Last Sunday, November 12, Mort Klein of the Zionist Organization of America (ZOA) welcomed Steve Bannon to speak at a ZOA “gala,” along with Alan Dershowitz, U.S. Ambassador to Israel David Friedman, ex-Sen. Joe Lieberman (D-CT), and Sen. Tom Cotton (D-AR).
The Times of Israel website reported,
Speaking to the ZOA, Bannon said Trump’s election victory “would not have come without one other person besides Donald Trump — Sheldon Adelson.”
In particular, he said Adelson’s advice helped Trump overcome the release of the “Access Hollywood” tape, in which Trump boasted about sexually assaulting a woman.
“Sheldon Adelson didn’t cut and run,” Bannon said, regarding the time after the scandal broke. “Sheldon Adelson had Donald Trump’s back. Sheldon Adelson offered guidance and counsel and wisdom of how to get through it. He was there for Donald Trump about how to comport oneself and how to dig down deep and it was his guidance and his wisdom that helped get us through it.”
The next day, Adelson issued a statement separating himself from Bannon’s campaign to purge establishment Republicans from the party, and did not attend, although Bannon specifically was at the gala to introduce Adelson, according to the program.
Guests at the ZOA dinner included former White House figures Sebastian Gorka and Sean Spicer.
The ZOA “gala” inside the Grand Hyatt Hotel on E 42nd Street, next to Grand Central Terminal, was matched by protesting Jews outside.
The circumstance of IfNotNow and cartoonist Eli Valley protesting in front of the ZOA gala showed a fine Jewish “disunity,” consistent with American Jewish history, where a wide spectrum of identity, from Jewish nationalist to American of the Jewish faith, has always existed, as well as Jews finding that other Jews exhibit Nazi-like behavior.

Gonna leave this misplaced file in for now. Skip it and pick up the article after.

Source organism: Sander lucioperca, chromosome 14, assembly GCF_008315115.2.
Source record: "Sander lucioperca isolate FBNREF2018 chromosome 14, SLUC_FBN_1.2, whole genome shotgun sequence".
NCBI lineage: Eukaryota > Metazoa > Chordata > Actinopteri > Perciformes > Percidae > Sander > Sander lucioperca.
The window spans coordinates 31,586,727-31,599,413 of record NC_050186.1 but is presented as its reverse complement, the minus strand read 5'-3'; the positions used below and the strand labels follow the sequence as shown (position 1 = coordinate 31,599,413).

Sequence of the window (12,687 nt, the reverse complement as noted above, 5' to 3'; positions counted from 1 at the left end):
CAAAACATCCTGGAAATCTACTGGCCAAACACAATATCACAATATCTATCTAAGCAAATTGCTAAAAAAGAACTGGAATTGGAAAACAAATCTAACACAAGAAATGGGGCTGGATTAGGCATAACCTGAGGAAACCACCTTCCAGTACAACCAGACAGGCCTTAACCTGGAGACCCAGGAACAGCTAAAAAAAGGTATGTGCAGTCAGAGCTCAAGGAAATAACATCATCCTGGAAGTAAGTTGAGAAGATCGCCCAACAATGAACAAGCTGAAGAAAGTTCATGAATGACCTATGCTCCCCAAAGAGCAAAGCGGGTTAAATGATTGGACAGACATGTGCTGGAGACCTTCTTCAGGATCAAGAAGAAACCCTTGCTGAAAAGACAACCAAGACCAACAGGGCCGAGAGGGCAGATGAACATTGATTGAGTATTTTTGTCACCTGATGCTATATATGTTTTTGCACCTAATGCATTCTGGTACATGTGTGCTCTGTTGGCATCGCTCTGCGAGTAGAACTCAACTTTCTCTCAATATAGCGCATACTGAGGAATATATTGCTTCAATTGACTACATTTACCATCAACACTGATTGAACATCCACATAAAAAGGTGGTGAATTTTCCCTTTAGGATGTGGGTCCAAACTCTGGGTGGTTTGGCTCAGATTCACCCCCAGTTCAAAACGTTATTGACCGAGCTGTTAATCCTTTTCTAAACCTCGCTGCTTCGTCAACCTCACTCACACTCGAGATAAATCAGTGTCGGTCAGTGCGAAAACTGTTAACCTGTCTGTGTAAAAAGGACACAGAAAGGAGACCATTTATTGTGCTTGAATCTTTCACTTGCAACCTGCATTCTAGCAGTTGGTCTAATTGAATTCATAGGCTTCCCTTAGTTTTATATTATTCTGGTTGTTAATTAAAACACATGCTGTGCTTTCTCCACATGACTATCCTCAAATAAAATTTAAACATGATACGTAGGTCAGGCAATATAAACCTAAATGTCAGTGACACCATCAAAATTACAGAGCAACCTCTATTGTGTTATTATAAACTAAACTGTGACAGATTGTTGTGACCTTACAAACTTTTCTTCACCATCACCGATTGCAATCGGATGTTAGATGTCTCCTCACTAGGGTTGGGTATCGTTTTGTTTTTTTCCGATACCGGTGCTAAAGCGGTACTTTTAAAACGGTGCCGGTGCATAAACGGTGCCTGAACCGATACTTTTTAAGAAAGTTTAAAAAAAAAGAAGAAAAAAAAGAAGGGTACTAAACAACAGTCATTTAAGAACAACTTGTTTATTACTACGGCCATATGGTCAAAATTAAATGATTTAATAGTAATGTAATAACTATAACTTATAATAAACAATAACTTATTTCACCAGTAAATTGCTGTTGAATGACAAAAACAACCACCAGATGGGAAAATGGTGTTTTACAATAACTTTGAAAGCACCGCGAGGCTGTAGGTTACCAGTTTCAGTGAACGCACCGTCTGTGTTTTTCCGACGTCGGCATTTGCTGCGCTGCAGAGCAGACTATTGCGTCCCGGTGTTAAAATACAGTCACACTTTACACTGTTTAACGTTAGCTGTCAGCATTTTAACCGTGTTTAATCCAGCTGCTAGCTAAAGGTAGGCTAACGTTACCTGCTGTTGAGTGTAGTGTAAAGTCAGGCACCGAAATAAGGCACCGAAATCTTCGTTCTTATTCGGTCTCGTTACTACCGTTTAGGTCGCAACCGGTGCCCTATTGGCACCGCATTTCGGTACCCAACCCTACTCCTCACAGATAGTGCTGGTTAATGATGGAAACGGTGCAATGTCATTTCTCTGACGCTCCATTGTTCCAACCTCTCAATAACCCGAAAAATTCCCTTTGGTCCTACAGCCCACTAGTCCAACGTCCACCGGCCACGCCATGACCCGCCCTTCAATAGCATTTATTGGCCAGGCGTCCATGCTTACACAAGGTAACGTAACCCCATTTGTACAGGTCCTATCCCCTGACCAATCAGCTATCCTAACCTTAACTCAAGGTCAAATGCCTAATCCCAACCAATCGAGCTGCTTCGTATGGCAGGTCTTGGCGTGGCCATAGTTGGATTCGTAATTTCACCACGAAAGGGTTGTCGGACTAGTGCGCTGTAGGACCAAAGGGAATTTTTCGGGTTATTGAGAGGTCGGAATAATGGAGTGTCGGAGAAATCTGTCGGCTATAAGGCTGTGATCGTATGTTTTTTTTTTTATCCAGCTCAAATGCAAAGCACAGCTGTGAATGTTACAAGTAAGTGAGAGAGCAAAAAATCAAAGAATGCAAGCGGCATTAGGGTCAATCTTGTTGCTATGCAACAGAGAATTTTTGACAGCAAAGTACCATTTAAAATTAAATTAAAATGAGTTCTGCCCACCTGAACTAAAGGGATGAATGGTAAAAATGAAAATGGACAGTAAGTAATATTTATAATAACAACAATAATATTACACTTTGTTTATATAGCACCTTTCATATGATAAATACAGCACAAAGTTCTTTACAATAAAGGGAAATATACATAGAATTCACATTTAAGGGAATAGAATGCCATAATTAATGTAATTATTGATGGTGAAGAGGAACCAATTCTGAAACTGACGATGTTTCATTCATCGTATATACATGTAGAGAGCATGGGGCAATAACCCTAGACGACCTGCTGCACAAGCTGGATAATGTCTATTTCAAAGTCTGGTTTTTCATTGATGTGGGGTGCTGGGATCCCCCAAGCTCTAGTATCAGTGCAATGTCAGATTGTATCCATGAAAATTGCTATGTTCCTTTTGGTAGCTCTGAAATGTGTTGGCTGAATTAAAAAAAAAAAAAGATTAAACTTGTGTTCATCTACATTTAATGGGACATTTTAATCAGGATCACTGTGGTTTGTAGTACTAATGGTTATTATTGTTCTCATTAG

The unitary peoplehood of Jews is a mirage, as well as the idea that there is a single spokesperson or organization.
The mainstream American Hebrew magazine, in a 1938 editorial, protested Zionist rabbi Stephen S. Wise’s American Jewish Congress campaign to represent American Jews, saying, “As Americans and as Jews we are not willing to give any man or men control over Jewish Affairs.”
The furious editorial called the AJ Congress’ campaign, “the greatest propaganda drive ever conducted in Jewish life. It has been as unremitting and as carefully planned to deaden all sensibilities as any Hitler propaganda drive ever was.”
In 1948, the American Jewish Committee chairman Jacob Blaustein wrote, “I am deeply concerned over the concept of the World Jewish Congress that it speak for all Jews everywhere.”
Founded as the Federation of American Zionists in 1896, Zionist Organization of America (ZOA) is an American component of the World Zionist Organization.
Since its beginnings during the 2014 Gaza war, IfNotNow has performed many actions at “mainstream” Jewish organizations, in service of valuing Palestinian lives as dearly as Jewish lives.
In this case, the action was as much for the protection of American Jews as Palestinian Arabs. Eli Valley made a pointed comment on the nexus that is developing with the American alt-Right, Zionists, and the Israeli leadership. (Bannon’s Breitbart news site proudly maintains a news bureau in Israel.) The Forward reported:
He didn’t mince words explaining why he’d given up his Sunday night to protest ZOA.
“I’m here because we need to let the world know that Nazi collaboration is not Judaism, and these motherf—kers should be excommunicated,” he told me.
He was holding a sign that read, “You collaborate with neo-Nazis and call us Kapos?”
“Some of the greatest anti-Semites of our time are Zionists,” Valley said. “That’s no defense.”
IfNotNow, like Open Hillel and Jewish Voice for Peace, attempts to decentralize political Zionism from American Jewish life, while not explicitly disavowing it in all forms.
The J Street organization attempts to bring what one can call a denatured Jewish nationalism to the table, a detoxification of the project, in a quest is to hold on to the Herzlian dream of nationhood.
The drama of ZOA, with Adelson and other Zionist donors, cozying up to figures of Christian nationalism and regressive nostalgia — “Make America Great Again” — brings to mind Herzl’s attempt at collaboration with Russian anti-Semitic Interior Minister von Plehve.
The question is whether the logic and spirit of support for the Jewish state must lead to alliance with other ethnic nationalisms, contradictory to the interests of Jews outside of Israel.